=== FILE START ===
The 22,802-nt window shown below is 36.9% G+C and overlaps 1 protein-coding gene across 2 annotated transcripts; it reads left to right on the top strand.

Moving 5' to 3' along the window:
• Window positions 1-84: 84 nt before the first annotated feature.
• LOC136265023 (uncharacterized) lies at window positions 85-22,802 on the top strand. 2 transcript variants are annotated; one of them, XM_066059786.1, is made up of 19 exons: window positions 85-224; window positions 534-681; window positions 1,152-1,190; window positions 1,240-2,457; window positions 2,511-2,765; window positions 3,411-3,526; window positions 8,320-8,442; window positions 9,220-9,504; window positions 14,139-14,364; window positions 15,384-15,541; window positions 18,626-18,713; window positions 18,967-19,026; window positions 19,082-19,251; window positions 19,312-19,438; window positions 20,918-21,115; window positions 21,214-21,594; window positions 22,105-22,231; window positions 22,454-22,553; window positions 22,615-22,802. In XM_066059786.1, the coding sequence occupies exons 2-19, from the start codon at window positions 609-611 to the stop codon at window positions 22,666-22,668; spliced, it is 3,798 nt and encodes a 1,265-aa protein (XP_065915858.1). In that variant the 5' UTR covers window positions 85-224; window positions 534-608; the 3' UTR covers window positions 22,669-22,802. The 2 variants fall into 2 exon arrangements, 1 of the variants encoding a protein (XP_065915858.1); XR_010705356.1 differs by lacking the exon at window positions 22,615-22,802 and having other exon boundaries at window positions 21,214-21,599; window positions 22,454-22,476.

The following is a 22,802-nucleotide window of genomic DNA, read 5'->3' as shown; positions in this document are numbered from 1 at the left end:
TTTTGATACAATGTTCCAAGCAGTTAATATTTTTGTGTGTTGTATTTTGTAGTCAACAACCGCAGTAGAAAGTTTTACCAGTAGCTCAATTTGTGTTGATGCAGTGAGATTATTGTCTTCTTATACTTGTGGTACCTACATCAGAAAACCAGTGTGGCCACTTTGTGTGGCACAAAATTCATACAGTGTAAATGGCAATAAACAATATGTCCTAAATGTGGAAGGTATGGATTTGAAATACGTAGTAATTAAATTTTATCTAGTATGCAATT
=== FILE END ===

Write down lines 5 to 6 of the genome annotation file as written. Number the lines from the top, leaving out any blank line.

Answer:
The following is a 22,802-nucleotide window of genomic DNA, read 5'->3' as shown; positions in this document are numbered from 1 at the left end:
TTTTGATACAATGTTCCAAGCAGTTAATATTTTTGTGTGTTGTATTTTGTAGTCAACAACCGCAGTAGAAAGTTTTACCAGTAGCTCAATTTGTGTTGATGCAGTGAGATTATTGTCTTCTTATACTTGTGGTACCTACATCAGAAAACCAGTGTGGCCACTTTGTGTGGCACAAAATTCATACAGTGTAAATGGCAATAAACAATATGTCCTAAATGTGGAAGGTATGGATTTGAAATACGTAGTAATTAAATTTTATCTAGTATGCAATT